I would highly recommend the Countryside Road-Stand in Stumps. It is an Amish owned & operated business that sells a variety of home made crafts and food. Their soft pretzels are excellent!
Although a bit of a tourist trap, I also enjoy Kitchen Kettle Village. The Canning Kitchen sells excellent jams, jellies, relishes, etc. There are a variety of shops with speciality items, not all hand crafted though. Be sure to enjoy the ice cream at Lapp Valley Farms Ice Cream.
Lititz and New Holland are very nice areas, both in the rural countryside. Lititz has a few attractions worth seeing (pretzel factory; well known boarding school, etc). There are some good restaurants in the area, too. You will see lots of advertisements for "Amish cooking" at restaurants. I personally don't like the stuff as it is heavy and loaded with carbs. Most of it is pretty bland as well. The city of Lancaster has lots of good restaurants and is a short ride from New Holland or Lititz. It is also a much bigger city that either of them. Depending on your age and tastes, you might want to try the Lancaster Brewing Company (they make their own beers and have good food as well) or the Iron Hill Brewing Company-- same deal but a more suburban area of town. Then there is Doneckers in near by Ephrata which is a destination in and of itself-- class A restaurant, department store, B&B and hotel. Gibraltar in downtown Lancaster is a great upscale restaurant that is a little pricey but good. Isaacs is a deli-restaurant that is a local chain and they have reasonably good food, but mostly sandwich platters. You can also try any of the diners in the area. Pennsylvania is well known for its diner and there are lots to choose from. There is one in Lititz called the Airport Diner that is good. If you want to eat a lot, try Shady Maple Smorgasbord which is just east of New Holland on RT 23. Big building, you can't miss it--just ask at your hotel, they'll know it.
In terms of the Amish, if you can find a business run by one, they might have a conversation with you. To see how the Amish really live, I would suggest getting a map and heading south from New Holland. Take Rt 23 to Rt 30,head south-- your initial destination is Strasburg, PA. You can get their by taking the Rt 30 beltway south to the Old Philadelphia Pike exit (Rt 340) and turn left at the light at top of exit ramp. Take 340 to Rt 896, make a right heading south. Follow 896 to Georgetown. There is an fabric store called Eisner's (or something close to that) in Georgetown in a big white building where 896 makes a hard turn to the left and it is popular with the local Amish. Good place to visit to see the locals up close. Any of the roads off of 896 will lead you into the heart of true Amish farmland (not tourist type farms). Try White Oak Road to Rt 372 and then into Christiana or Belmont Rd to Rt 741 and back to Strasburg. You should see plenty of Amish with their horses and buggies. Most of the farming is finished by November so you won't see too much action in the fields, but there are plenty of one room school houses in operation and you can see the kids playing at recess if your timing is right. Also, the Amish do not like to be photographed by tourists so don't be rude to them by doing that. The countryside on Rt 896, Rt 340, Rt 741 and Rt 772 is absolutely beautiful. Rt 741 is particularly scenic. You can use those routes to create a circular tour that will eventually take you back to New Holland. Use Google Maps and type in Strasburg, PA. The area to the south and east is really dense with Amish farms. The stuff in Strasburg village itself is for the tourists, but interesting for first time visitors. If you want the real stuff keep going to Georgetown. Have fun!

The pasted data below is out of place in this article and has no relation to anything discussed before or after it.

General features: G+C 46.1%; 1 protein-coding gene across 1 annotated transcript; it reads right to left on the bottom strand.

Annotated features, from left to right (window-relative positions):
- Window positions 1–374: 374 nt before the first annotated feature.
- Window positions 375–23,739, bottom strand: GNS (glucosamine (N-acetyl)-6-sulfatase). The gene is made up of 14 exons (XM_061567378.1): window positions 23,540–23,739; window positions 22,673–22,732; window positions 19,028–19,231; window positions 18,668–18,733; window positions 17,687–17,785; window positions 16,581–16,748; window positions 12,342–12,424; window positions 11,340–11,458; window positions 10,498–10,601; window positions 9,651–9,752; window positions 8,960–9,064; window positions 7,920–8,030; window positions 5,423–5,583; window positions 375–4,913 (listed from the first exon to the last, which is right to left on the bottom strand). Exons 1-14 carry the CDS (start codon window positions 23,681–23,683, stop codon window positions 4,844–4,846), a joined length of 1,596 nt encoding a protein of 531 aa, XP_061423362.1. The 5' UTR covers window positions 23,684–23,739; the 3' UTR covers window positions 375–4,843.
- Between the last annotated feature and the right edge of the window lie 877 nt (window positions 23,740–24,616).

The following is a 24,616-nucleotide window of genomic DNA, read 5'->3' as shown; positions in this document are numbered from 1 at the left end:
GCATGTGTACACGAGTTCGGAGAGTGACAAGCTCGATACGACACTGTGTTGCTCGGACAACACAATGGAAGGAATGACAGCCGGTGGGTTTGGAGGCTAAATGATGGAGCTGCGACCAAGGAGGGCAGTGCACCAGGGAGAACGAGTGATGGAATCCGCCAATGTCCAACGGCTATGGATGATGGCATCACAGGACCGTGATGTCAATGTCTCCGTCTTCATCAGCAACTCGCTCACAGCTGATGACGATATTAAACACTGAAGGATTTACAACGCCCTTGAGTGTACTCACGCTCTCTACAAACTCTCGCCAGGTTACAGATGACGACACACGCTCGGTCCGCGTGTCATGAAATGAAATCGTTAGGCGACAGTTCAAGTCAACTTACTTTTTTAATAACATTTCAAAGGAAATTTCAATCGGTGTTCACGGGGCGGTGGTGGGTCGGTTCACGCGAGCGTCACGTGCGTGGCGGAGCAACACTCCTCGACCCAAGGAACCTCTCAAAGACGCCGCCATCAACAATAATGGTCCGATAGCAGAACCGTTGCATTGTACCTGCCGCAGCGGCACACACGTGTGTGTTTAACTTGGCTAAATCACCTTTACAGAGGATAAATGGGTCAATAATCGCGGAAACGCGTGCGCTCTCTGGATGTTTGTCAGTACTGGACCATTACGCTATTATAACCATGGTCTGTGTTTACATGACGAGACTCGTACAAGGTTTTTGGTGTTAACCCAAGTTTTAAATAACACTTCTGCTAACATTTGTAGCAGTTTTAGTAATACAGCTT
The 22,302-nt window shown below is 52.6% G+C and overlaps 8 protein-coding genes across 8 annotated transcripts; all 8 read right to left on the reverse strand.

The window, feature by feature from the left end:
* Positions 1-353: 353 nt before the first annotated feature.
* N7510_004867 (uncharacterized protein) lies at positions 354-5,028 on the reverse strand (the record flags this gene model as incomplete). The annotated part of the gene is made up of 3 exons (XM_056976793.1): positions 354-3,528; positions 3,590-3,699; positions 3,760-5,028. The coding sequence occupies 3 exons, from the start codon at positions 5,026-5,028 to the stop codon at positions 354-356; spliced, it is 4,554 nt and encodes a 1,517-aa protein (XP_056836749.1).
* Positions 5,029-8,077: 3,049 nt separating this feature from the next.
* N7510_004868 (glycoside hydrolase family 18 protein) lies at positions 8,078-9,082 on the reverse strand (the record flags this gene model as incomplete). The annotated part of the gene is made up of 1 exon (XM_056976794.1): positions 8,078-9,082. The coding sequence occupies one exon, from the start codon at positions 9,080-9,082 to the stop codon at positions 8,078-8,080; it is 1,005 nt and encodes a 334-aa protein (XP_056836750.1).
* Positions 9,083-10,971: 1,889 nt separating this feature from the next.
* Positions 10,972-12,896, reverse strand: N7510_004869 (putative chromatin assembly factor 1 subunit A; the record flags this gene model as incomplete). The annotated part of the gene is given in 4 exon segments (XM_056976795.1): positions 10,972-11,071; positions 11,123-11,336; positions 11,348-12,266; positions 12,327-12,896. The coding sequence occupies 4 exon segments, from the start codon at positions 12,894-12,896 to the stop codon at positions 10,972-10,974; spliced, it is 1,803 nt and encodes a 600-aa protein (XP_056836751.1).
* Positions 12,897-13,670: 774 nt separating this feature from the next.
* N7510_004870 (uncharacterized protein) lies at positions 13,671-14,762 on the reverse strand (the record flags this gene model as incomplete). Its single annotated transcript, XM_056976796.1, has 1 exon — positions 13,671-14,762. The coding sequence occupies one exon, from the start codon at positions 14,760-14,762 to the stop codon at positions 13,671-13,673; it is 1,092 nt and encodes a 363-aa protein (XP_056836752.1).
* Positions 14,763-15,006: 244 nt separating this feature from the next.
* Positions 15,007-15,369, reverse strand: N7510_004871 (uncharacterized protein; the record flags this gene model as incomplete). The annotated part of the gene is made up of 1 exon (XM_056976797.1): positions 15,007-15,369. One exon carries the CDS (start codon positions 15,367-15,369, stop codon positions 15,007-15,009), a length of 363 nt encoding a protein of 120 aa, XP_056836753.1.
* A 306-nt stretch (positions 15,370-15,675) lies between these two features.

You've gotten some great advice above, but I'd like to point out that Doneckers closed down about 3 years ago. There's still an inn there and a restaurant, but it is not the original restaurant. I have no idea if the new restaurant is any good or even if it's considered fine dining anymore. There is, however, a great fine dining restaurant in Ephrata called Lily's on Main.
As for meeting/speaking with the Amish, if you are staying at a B&B, they may be able to arrange dinner in an Amish home. Here's a link from 2 years ago discussing this:
I know there are other B&Bs that can arrange this, besides the ones listed here. If you google 'dinner in an Amish home Lancaster' you'll find some links. Make sure you add Lancaster to the search or you'll get mostly links for Ohio.
Also, note that the store in Georgetown is called 'Fishers" not 'EISNERS'
It is Amish owned. I was in it today about 8:30 am and of the dozen customers about half were Amish. It is a fabric and housewares store.
I strongly second Countryside Roadstand. Very nice people and the best soft pretzels you will ever eat.Edited: 27 November 2011, 00:07
Oh, how I wish that people going to Lancaster would realize that staying at a B&B enhances their stay SO much! The innkeepers are all very knowledgable about places to go, where to eat, shop, and what to do (and how to get there). You don't get this kind of service at a hotel!
Furthermore, have you read the reviews of the B&B's on this site?? They're all wonderful by far! No bad customer service, no 'accidental' overcharges, no bedbugs. Just rave reviews of superb service, accommodations, food and atmosphere...and value!
a significant portion of any vacation budget is alotted to lodging, so why not make the best of it?
Wow, thanks all so much for the info. JuneBJones - we are staying on a farn for the 1st 2 nights, then a b&b. so we will also ask for advice from them! Thanks again to all of you :)
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